According to data from the Federal Reserve Bank of Philadelphia we are about to enter another recession. Of course, one would be hard-pressed to convince the over 20 million Americans who remain unemployed or underemployed that the last recession ever ended. But, I suppose, according to economists it technically did. Given the circumstance we are in, what can be concluded firmly is what this commentator has maintained all along: that Keynesianism is a complete and utter failure. Yes, it made many Americans feel like the political class cared about them because it spent so much money on their behalf in an attempt to “stimulate” the economy back to good health. And all the money infused into the economy either by government appropriations, monetized debt, or artificially low interest rates did indeed forestall an economic collapse. But, like the old Chiffon margarine commercial which warned its viewers that impending doom would befall those who fooled Mother Nature, doom is now ours because Bush, Bernanke, Geithner, Obama, and many members of Congress dared to fool the Free Market.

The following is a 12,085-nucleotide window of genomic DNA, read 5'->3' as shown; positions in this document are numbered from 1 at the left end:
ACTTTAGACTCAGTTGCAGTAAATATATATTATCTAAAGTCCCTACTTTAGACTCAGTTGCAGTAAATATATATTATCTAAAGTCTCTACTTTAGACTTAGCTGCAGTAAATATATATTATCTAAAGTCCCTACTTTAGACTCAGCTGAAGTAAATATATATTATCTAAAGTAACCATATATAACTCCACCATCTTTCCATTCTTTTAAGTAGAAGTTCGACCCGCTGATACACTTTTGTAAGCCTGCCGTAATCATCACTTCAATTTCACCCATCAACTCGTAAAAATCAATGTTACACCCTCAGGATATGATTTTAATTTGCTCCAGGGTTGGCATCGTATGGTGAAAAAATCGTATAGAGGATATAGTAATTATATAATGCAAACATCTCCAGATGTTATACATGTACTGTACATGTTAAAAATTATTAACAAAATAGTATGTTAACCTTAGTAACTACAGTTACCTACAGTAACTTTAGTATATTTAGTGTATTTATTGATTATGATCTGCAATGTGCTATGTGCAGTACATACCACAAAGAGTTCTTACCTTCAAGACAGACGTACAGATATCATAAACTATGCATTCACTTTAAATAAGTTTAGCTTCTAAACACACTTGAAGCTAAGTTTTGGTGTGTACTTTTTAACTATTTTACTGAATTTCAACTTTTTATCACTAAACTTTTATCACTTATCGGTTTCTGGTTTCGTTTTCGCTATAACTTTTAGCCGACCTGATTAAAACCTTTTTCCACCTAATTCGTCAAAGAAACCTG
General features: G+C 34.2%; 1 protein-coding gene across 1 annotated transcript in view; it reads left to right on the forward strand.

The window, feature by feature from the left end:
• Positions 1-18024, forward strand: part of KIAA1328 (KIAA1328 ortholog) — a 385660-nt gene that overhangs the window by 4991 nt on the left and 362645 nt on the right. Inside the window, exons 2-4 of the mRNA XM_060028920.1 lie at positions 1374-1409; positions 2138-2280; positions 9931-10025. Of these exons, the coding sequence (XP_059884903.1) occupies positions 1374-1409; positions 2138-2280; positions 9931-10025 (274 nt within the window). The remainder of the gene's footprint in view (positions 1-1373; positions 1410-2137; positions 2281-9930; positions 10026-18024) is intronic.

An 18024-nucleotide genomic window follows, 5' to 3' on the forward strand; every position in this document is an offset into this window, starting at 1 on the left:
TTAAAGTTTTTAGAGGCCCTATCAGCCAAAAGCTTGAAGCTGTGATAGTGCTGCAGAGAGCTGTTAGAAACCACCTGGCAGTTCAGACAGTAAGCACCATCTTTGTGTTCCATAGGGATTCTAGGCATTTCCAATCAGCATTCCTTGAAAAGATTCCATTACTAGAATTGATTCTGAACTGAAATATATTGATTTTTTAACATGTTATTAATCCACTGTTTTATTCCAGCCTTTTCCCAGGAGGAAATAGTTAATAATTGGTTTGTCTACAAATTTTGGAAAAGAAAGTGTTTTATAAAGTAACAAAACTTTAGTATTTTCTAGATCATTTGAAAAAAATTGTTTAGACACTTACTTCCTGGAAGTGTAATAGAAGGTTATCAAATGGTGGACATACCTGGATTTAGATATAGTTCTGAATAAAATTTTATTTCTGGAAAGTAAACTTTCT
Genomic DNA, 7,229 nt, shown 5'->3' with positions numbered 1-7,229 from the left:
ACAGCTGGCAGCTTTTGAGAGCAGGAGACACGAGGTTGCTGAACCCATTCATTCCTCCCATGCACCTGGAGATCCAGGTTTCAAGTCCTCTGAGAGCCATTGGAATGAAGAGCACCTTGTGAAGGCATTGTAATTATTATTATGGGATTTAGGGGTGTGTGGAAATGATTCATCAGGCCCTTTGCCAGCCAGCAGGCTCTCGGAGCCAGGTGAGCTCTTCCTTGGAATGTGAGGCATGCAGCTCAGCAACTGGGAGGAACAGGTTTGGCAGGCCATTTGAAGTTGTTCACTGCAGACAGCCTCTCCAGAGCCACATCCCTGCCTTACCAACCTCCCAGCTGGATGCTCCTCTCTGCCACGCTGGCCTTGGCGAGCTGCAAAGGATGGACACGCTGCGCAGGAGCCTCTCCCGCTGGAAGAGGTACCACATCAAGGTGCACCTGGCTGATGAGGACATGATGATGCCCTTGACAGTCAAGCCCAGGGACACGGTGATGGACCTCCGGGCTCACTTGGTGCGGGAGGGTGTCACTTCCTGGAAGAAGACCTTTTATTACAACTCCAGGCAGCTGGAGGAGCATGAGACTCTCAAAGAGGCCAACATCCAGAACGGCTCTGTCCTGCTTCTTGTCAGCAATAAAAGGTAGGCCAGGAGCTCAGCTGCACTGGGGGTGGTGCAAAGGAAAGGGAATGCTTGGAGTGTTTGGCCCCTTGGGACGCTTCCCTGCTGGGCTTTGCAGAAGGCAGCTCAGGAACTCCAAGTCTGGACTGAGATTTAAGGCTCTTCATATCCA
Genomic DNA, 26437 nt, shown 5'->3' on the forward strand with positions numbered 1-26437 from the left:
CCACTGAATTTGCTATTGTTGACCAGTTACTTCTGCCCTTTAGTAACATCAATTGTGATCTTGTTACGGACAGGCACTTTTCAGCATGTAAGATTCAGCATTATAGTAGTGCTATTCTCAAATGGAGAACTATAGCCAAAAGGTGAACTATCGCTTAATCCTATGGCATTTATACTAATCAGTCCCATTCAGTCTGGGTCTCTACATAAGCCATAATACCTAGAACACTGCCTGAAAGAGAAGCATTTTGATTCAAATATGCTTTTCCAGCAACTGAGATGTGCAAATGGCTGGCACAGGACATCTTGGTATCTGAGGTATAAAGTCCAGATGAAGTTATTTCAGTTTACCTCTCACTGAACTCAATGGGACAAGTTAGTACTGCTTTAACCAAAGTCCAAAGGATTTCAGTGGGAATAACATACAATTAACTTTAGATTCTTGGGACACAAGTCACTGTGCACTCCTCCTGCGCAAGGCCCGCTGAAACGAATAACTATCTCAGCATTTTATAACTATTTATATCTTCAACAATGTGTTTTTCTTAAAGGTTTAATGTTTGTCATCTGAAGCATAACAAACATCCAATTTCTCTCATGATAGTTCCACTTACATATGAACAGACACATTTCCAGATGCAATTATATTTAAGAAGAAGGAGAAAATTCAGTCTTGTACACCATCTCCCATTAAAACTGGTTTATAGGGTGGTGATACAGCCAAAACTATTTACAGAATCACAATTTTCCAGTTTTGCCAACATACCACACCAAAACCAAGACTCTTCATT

Naturally, Keynesian diehards will claim that the problem is that not enough money was spent to revive the declining economy. Well, that is an easy out given that more money could always be spent. In any event, more money spent would have probably forestalled the next recession even further into the future, but it wouldn’t have solved the systemic problems in the economy: price fixing by the Fed, government spending crowding out private investment, and overregulation. In fact, with the spending we have had, an even worse recession than the last is on the horizon; if more money had been spent, the next downturn would be that much larger.
The fact of the matter is that since 2008, we have racked up close to six trillion dollars more in debt, with nothing to show for it. The big spenders responsible will blame the greedy rich who they say do not pay their “fair share” of the tax burden. But, according to the IRS, in 2007 the richest one percent earned 22 percent of national income while paying 40 percent of all personal income taxes; the top five percent earned 37 percent and paid 61 percent of all income taxes; and the top 10 percent earned 48 percent and paid 71 percent of all income taxes. Meanwhile, the bottom 50 percent earned 12 percent of the nation’s income but only paid three percent of the nation’s income tax. So, I am not sure what the president and his coterie are talking about when they claim the rich need to be taxed more in order for them to pay their “fair share”?